Back to Basics: Keeping a Prayer Journal.

My prayer journal has taken many forms over the years. My recommendation to you is to Start Journaling! Start with whatever you have. If you aren’t satisfied, research so you can refine or change your format. Here are some ideas on different types of journals, how to set them up, and tips to think about.

1. Write out your prayers. Most often my prayer journaling consists of writing out my prayers. I write basically a “Dear God” letter in my daily notebook – a simple, lined journal from Walmart or Books-a-Million. This is the same notebook I use for sermon notes, ideas, quotes, diary-type daily writings, etc. I used to keep a separate journal just for prayers (and that may be the option you like best), but I slowly realized that although I like to organize and separate things into boxes, the different areas of my life blend together and I am more satisfied having it all in one book. That way if God used a sermon to pierce my heart, the next quiet moment I had, I could spill out my prayerful response and these things would be together in one place.

2. Keep a prayer list journal. If you don’t just love to write like I do, consider doing a journal in which you keep an ongoing list of prayer requests and answers. Having a dedicated notebook, or a specific section of a notebook, just for list would work best. In this journal I do less essay praying and more just-the-facts request lists. Just write down the people and needs that you are praying for. Always date your entries, requests and answers. You may want to number or bullet the list. Leave room to write the answer when it comes. You may want to consider writing requests on the left-hand side of the book and leaving the right-hand page blank to jot answers to these prayers as they come. Sometimes answers are shockingly immediate! You realize God was already working out the answer before you prayed your prayer. Other requests will be on your list for 30 years before you see an answer, if you even do in your lifetime. (You may want to check out Etsy or Amazon for a specifically designed Prayer Journal if you have the money.)

3. Use a 3-ring binder with dividers. This is a very organized method using a binder, dividers, and theme paper. It is great for a scheduled 7-days-a-week in-depth prayer list. Set up categories to pray for. Label each tab of your binder with one category or a day of the week. Categories I’ve used for the week:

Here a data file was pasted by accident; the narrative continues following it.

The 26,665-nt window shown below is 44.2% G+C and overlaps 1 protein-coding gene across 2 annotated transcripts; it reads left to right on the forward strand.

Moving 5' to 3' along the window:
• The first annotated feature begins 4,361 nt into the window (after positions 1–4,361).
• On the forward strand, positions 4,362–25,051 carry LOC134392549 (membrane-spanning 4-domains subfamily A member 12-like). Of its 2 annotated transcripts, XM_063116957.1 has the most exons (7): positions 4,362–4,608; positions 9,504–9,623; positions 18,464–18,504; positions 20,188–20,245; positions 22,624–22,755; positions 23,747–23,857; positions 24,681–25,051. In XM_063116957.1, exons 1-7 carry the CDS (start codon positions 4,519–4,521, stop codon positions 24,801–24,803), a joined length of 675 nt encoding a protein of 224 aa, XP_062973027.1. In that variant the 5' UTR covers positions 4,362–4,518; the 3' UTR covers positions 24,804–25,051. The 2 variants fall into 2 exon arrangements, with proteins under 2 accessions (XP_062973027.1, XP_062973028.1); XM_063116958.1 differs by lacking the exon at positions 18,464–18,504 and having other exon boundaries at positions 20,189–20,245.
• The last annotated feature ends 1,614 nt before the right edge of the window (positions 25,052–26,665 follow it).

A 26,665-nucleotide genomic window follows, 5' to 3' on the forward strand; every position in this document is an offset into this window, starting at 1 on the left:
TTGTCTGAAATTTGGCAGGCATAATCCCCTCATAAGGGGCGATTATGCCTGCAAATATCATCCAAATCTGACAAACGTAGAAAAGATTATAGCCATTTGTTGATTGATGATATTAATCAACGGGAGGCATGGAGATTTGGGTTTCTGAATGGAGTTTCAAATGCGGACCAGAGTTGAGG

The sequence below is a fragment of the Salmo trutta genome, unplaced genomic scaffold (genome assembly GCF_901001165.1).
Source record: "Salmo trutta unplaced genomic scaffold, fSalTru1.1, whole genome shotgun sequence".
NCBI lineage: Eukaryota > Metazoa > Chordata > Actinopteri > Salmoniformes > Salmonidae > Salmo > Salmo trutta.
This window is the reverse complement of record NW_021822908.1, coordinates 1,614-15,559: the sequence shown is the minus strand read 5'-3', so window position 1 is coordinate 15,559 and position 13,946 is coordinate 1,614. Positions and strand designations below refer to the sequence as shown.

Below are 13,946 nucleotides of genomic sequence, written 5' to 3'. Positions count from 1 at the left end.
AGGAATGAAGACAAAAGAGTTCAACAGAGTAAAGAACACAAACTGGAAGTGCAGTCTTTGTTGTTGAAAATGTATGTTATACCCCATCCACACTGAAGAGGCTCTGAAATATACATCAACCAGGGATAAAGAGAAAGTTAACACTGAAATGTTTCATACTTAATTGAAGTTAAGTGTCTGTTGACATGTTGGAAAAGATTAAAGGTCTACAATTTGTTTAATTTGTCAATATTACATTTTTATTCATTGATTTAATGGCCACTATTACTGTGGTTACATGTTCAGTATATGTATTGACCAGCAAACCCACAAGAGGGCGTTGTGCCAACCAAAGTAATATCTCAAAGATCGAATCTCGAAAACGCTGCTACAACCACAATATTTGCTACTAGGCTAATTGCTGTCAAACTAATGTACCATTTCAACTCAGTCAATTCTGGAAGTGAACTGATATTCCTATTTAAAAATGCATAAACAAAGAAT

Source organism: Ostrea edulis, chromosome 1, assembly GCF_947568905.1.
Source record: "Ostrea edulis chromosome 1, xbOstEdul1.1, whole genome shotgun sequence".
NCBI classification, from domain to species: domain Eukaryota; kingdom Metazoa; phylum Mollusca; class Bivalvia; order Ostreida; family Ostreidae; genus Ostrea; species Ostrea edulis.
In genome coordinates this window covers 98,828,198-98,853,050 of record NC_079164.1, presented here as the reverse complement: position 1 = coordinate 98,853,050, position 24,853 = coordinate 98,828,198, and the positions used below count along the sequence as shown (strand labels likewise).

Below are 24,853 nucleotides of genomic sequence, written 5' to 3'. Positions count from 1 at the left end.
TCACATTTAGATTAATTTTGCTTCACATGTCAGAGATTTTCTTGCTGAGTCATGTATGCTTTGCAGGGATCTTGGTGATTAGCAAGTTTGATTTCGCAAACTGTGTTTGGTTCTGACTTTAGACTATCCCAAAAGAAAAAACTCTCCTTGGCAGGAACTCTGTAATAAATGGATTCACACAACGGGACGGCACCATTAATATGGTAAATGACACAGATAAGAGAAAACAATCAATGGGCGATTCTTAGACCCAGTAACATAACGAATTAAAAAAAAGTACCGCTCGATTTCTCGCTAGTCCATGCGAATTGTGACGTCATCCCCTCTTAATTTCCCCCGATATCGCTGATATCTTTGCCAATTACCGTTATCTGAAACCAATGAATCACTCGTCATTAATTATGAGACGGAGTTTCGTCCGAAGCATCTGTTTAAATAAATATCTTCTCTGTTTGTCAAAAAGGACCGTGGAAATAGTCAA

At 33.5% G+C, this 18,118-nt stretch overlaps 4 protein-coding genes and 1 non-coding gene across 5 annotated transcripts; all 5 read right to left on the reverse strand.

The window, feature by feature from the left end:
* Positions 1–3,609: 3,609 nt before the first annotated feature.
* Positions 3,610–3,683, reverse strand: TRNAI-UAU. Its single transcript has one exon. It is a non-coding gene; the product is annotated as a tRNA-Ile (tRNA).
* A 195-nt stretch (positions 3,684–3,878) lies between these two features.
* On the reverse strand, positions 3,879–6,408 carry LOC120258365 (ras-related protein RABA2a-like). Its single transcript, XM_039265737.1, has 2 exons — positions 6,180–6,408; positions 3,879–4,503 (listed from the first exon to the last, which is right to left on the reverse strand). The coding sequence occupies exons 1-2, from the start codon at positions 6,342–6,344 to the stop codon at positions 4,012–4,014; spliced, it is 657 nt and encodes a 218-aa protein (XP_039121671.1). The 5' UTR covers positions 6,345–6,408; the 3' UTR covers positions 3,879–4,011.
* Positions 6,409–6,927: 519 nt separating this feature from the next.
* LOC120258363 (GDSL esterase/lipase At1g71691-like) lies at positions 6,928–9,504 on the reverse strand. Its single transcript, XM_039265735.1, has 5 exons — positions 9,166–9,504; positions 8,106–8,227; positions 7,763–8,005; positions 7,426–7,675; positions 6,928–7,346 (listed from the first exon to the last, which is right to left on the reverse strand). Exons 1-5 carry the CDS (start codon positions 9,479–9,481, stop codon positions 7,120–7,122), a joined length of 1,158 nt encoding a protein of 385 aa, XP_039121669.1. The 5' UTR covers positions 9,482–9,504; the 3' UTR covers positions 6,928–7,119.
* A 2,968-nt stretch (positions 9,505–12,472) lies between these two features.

Church – Sunday

Family & Like Family – Monday

Friends & Intercession – Tuesday

 Government – Wednesday

The World – Thursday

Missions/Missionaries – Friday

Praise – Saturday

At other times I have added, Community, Schools, Prayer Group (when I was part of a large prayer group that involved praying for a couple of dozen people), Healing, Salvations, and Church Leaders. This binder idea works well if you have lots of things you’re praying for and limited time. You can pray for a different section of your notebook each day of the week. The idea is to try to use only 7 groups or else have more than 1 topic to pray for under each day of the week.

4. Use an index card box. Another great idea is to use 3×5 cards and a small card box or even blank business cards and a binder to hold them. Categorize or alphabetize requests. I tend to always have a section up front for “Urgent Needs.” Put the request on the front with the date and the answer on the back with the date. Rotate cards to a separate “Answered Prayers” box once they’ve been answered to keep room in the first box, and in order to use the “Answered” box as encouragement and a reminder of what the Lord has done.

5. Write scriptures to pray beside specific prayer requests. When God gives you a specific verse to pray for a promise, or when you come upon a scripture that specifically meets a need you’re praying for, jot it down in the notebook or on the card with the request where you will remember to pray it!

6. The busy mom option. Use a photo book. A small photo album or flip book you can put photos in is a quick prayer reminder. Place in the album photos of people, churches, etc. that you are praying for. Keep it on the kitchen counter, nightstand, or the end table next to where you sit to nurse the baby. Flip through the pictures praying for each person or situation in whatever spare moments you have.

7. Try a paperless Prayer Journal. Apps such as Prayer Notes or Pocket Prayer Pro offer techies and people on the go something that is always with them. Record prayer requests, set reminders, get a system of daily prayer going, all at the tip of you fingers. I haven’t personally tried this form, but would love to hear from someone who has.


The bottom line – PRAY.

Get yourself organized in a way that assists you but doesn’t dominate you.

Remember the goal is not the organization, but praying and growing in our communication with the Lord.

“Be joyful in hope, patient in affliction, faithful in prayer.” Romans 12:12

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